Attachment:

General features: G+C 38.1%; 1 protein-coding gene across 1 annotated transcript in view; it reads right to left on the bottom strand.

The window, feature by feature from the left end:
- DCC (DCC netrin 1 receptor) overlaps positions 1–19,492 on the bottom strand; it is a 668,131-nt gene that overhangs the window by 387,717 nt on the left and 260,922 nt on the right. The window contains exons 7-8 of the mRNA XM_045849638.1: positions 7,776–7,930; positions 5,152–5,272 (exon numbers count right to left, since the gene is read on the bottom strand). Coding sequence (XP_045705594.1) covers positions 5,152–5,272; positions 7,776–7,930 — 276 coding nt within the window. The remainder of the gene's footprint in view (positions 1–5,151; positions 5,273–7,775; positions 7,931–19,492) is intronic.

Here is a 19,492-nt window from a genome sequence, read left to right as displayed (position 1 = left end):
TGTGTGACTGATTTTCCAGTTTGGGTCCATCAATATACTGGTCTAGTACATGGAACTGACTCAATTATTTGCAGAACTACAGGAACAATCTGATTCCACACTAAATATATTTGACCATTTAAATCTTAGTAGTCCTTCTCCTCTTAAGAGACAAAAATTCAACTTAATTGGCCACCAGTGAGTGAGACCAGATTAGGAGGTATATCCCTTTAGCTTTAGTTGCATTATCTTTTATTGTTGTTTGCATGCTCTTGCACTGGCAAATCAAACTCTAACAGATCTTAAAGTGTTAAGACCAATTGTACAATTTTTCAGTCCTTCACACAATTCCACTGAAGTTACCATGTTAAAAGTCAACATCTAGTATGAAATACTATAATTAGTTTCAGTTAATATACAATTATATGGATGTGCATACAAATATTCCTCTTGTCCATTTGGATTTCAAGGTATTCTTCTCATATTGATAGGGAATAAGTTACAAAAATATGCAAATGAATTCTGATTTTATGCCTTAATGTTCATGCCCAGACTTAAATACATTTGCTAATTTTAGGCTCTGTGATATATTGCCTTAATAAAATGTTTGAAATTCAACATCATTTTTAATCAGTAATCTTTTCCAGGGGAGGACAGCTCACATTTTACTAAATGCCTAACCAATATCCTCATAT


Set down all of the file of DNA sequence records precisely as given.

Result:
General features: G+C 38.1%; 1 protein-coding gene across 1 annotated transcript in view; it reads right to left on the bottom strand.

The window, feature by feature from the left end:
- DCC (DCC netrin 1 receptor) overlaps positions 1–19,492 on the bottom strand; it is a 668,131-nt gene that overhangs the window by 387,717 nt on the left and 260,922 nt on the right. The window contains exons 7-8 of the mRNA XM_045849638.1: positions 7,776–7,930; positions 5,152–5,272 (exon numbers count right to left, since the gene is read on the bottom strand). Coding sequence (XP_045705594.1) covers positions 5,152–5,272; positions 7,776–7,930 — 276 coding nt within the window. The remainder of the gene's footprint in view (positions 1–5,151; positions 5,273–7,775; positions 7,931–19,492) is intronic.

Here is a 19,492-nt window from a genome sequence, read left to right as displayed (position 1 = left end):
TGTGTGACTGATTTTCCAGTTTGGGTCCATCAATATACTGGTCTAGTACATGGAACTGACTCAATTATTTGCAGAACTACAGGAACAATCTGATTCCACACTAAATATATTTGACCATTTAAATCTTAGTAGTCCTTCTCCTCTTAAGAGACAAAAATTCAACTTAATTGGCCACCAGTGAGTGAGACCAGATTAGGAGGTATATCCCTTTAGCTTTAGTTGCATTATCTTTTATTGTTGTTTGCATGCTCTTGCACTGGCAAATCAAACTCTAACAGATCTTAAAGTGTTAAGACCAATTGTACAATTTTTCAGTCCTTCACACAATTCCACTGAAGTTACCATGTTAAAAGTCAACATCTAGTATGAAATACTATAATTAGTTTCAGTTAATATACAATTATATGGATGTGCATACAAATATTCCTCTTGTCCATTTGGATTTCAAGGTATTCTTCTCATATTGATAGGGAATAAGTTACAAAAATATGCAAATGAATTCTGATTTTATGCCTTAATGTTCATGCCCAGACTTAAATACATTTGCTAATTTTAGGCTCTGTGATATATTGCCTTAATAAAATGTTTGAAATTCAACATCATTTTTAATCAGTAATCTTTTCCAGGGGAGGACAGCTCACATTTTACTAAATGCCTAACCAATATCCTCATAT